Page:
Media Coverage

Survey Suggests Two-Thirds of Kids May Struggle With Body Image

September 22, 2022
Everyday Health
The University of Michigan C.S. Mott Children’s Hospital's most recent National Poll on Children’s Health highlighted the severity of body image issues among children and teens. In this article, Dr. Allison Chase is quoted, shares insight and helpful tips for caregivers.

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While initiatives that support people fostering a healthy body image, like the body positivity and body neutrality movements, are more prominent than ever — and more and more celebrities are speaking out about it — kids are struggling.

This week, the University of Michigan C.S. Mott Children’s Hospital published its National Poll on Children’s Health (PDF) that highlighted the severity of body image issues among children and teens.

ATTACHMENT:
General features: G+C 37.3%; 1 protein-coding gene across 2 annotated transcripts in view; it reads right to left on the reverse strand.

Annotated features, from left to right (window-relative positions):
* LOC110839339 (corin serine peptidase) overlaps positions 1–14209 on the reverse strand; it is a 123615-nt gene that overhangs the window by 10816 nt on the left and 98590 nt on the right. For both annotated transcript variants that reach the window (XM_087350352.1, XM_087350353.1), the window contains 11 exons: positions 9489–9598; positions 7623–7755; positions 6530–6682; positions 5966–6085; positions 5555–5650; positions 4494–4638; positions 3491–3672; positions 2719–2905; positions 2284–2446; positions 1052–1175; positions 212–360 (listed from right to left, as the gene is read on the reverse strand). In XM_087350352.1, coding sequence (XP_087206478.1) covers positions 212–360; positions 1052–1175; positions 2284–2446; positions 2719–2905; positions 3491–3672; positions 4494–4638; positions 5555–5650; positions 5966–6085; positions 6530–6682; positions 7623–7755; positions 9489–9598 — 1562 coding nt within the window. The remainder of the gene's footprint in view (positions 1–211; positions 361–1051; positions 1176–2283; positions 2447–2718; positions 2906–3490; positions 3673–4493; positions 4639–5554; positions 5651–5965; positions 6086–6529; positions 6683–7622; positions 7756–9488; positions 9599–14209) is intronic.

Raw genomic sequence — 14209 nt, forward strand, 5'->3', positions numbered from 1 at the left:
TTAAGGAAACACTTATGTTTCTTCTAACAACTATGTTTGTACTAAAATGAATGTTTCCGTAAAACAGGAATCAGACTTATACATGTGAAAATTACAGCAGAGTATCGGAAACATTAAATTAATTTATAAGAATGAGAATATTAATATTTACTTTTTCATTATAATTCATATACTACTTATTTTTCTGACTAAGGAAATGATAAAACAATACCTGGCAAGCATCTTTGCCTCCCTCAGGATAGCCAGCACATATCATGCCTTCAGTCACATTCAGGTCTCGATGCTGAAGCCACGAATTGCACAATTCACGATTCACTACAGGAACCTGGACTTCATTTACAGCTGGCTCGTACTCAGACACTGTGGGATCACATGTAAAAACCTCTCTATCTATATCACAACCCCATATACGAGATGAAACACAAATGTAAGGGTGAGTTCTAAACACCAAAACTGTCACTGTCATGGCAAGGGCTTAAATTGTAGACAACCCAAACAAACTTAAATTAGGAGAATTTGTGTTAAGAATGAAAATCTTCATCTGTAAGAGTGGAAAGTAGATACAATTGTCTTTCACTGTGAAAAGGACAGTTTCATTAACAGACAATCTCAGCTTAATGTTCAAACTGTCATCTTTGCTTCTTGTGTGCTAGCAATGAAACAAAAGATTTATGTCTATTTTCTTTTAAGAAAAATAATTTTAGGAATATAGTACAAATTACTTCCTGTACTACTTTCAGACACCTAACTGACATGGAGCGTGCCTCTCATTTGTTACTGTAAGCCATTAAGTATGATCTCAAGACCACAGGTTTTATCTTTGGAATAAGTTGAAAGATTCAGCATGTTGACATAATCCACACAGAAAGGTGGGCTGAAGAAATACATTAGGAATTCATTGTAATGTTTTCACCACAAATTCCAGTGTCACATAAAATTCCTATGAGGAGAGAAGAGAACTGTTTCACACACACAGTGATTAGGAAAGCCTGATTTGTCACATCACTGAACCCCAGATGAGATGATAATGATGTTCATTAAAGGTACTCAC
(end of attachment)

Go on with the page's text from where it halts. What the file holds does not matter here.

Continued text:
Researchers surveyed a nationally representative sample of 1,653 parents of at least one child between 8 and 18 years old. Nearly two-thirds of parents said their child is self-conscious about some aspect of their appearance, with skin concerns (like acne), weight, and hair being the top issues reported. 

Self-consciousness about appearance was more common among teens (73 percent of teen girls and 69 percent of teen boys) than children ages 8 to 12; although 57 percent of the younger girls and 49 percent of the younger boys also reported self-consciousness about their appearance.


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